As part of the 14th annual Silicon Valley Astronomy Lecture Series, astronomer Alex Filippenko, Ph.D., of UC Berkeley, will discuss Exploding Stars, New Planets, Black Holes and the Crisis at Lick Observatory, an illustrated, non-technical lecture Wednesday, Feb. 26, at 7 p.m. in the Smithwick Theatre at Foothill College in Los Altos Hills. Admission is free and the public is invited. Seating is on a first-come, first-served basis. Arrive early to locate parking.
The first remote mountaintop observatory in the world,Lick Observatory has had a remarkable record of discovery spanning 126 years. It continues to be a vibrant research facility, especially for projects that require large numbers of nights on modest-size telescopes. Come hear about the exciting research areas in which Lick remains a world leader, such as the discovery and monitoring of exploding stars (which help us understand our own chemical origins as well as the ultimate fate of the universe); the search for planets orbiting other stars, especially Earth-like planets; and the study of giant black holes in the centers of nearby galaxies.
Located on the summit of 4,200' Mt. Hamilton in the Diablo Range east of San Jose, Calif., Lick is used to develop and test new instruments, such as the “adaptive optics” systems that can give telescopes on Earth clarity that matches or exceeds that of the Hubble Space Telescope. Lick is also a primary base for the University of California’s astronomy education and outreach efforts. Yet, despite all this, the UC Office of the President has decided that the university’s funding for Lick will be terminated by 2016−2018, given the financial pressures on UC. This crisis has inspired a group of Silicon Valley and Bay Area leaders to begin a serious search for alternative sources of funding to sustain this vital Bay Area institution. Come find out, from the president of the Lick Observatory Council, what Lick is all about and why we need to keep it going!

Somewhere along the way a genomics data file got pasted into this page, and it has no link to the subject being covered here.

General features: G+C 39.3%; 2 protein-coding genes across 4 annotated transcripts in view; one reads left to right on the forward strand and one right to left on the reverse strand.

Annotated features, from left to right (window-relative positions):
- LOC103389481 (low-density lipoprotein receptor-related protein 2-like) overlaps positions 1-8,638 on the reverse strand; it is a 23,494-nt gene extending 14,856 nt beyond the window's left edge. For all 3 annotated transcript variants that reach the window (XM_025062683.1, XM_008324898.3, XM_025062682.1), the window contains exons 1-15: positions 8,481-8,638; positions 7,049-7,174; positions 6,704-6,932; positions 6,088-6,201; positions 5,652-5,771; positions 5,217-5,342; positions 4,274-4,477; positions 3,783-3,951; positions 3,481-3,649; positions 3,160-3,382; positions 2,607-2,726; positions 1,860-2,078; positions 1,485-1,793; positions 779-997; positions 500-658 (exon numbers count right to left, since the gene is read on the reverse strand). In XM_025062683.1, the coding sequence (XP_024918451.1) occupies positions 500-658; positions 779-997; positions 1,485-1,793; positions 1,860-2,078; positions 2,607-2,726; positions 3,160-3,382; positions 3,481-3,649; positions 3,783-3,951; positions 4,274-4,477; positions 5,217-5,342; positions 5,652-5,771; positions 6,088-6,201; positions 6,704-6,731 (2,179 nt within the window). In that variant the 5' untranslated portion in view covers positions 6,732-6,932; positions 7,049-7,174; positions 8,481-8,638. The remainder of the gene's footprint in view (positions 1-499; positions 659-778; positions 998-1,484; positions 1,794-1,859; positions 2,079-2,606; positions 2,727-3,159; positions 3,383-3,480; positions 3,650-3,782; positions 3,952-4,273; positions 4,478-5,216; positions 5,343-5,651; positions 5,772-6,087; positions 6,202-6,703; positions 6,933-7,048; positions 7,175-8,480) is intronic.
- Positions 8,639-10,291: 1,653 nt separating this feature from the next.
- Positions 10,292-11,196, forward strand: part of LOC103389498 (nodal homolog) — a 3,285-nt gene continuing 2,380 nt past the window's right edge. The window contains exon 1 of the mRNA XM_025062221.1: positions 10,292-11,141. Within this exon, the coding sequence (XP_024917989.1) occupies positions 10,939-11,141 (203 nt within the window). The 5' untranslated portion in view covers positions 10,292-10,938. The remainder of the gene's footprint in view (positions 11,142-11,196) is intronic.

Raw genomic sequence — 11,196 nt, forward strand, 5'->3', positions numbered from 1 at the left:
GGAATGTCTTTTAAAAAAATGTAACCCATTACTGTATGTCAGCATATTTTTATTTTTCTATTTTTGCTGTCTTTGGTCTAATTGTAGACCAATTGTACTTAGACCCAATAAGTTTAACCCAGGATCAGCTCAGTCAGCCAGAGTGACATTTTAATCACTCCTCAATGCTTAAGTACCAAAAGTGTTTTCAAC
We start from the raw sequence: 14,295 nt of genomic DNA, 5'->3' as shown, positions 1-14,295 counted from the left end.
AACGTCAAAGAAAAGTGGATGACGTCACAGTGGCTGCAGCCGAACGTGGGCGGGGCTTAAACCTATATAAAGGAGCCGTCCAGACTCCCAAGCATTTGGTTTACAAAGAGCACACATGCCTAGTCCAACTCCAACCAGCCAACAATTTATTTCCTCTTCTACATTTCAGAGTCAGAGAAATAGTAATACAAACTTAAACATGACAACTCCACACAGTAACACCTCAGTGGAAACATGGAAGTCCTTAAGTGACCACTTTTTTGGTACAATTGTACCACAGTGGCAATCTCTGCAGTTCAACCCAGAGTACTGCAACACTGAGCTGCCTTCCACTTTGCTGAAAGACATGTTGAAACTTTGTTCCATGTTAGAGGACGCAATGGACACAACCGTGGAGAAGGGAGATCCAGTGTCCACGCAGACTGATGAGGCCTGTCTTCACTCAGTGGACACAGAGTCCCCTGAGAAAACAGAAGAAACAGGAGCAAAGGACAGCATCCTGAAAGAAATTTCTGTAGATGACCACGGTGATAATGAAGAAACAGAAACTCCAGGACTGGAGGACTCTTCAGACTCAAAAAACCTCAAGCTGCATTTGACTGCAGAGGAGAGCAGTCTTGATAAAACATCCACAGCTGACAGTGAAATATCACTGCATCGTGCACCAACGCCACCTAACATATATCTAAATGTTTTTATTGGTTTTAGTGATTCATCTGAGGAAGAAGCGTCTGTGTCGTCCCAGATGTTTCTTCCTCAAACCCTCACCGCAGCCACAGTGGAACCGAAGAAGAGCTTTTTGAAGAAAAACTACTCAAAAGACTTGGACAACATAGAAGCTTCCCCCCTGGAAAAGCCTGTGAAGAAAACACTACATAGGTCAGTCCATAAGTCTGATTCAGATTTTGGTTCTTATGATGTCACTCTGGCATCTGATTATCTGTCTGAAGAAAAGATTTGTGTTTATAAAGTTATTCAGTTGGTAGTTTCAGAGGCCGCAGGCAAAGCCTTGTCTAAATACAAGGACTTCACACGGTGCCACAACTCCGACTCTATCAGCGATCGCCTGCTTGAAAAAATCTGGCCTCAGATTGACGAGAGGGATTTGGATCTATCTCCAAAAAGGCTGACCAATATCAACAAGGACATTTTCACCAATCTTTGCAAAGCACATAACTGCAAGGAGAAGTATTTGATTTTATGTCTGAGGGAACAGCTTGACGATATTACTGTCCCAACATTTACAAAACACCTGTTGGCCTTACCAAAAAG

Dr. Alex Filippenko, the Richard & Rhoda Goldman Distinguished Professor in the Physical Sciences at UC Berkeley, is a world-renowned expert on some of the most dramatic fields in astronomy, including exploding stars, black holes and cosmology. An elected member of the National Academy of Sciences, he was the only person to have been a member of both teams that revealed that the expansion of the universe is accelerating. This discovery, based in part on work done by him at Lick Observatory and elsewhere, was honored with the 2011 Nobel Prize in Physics to the teams’ leaders. Voted the “Best Professor” on the Berkeley campus a record nine times, he was also named the 2006 Carnegie/CASE National Professor of the Year at the university level. He has produced five astronomy video courses with The Great Courses, coauthored an award-winning astronomy textbook, and appears in about 100 TV documentaries. In 2004, he was awarded the Carl Sagan Prize for Science Popularization.
Past Silicon Valley Astronomy Lectures are now available free on YouTube, at the series' own channel at www.youtube.com/user/SVAstronomyLectures/. The site gives instant access to over two dozen past lectures, including Steve Beckwith on the Hubble Telescope’s deepest views, Mike Brown on his discovery of worlds beyond Pluto, Natalie Batalha on the Kepler mission planet discoveries, Chris McKay on what it’s like on Saturn’s moon Titan, Sandra Faber on the origin of galaxies, Alex Filippenko and Roger Blandford on black holes, and Seth Shostak on new approaches to finding extra-terrestrial civilizations.
Parking lots 1, 7 and 8 provide stair and no-stair access to the theatre. Visitors must purchase a parking permit for $3 from dispensers in any student parking lot. Dispensers accept one-dollar bills and quarters; bring exact change. Foothill College is located off I-280 on El Monte Road in Los Altos Hills. For directions and parking information, access www.foothill.edu/news/transportation.php. For a campus map, access www.foothill.edu/news/maps.php. For more information, access www.foothill.edu or call (650) 949-7888.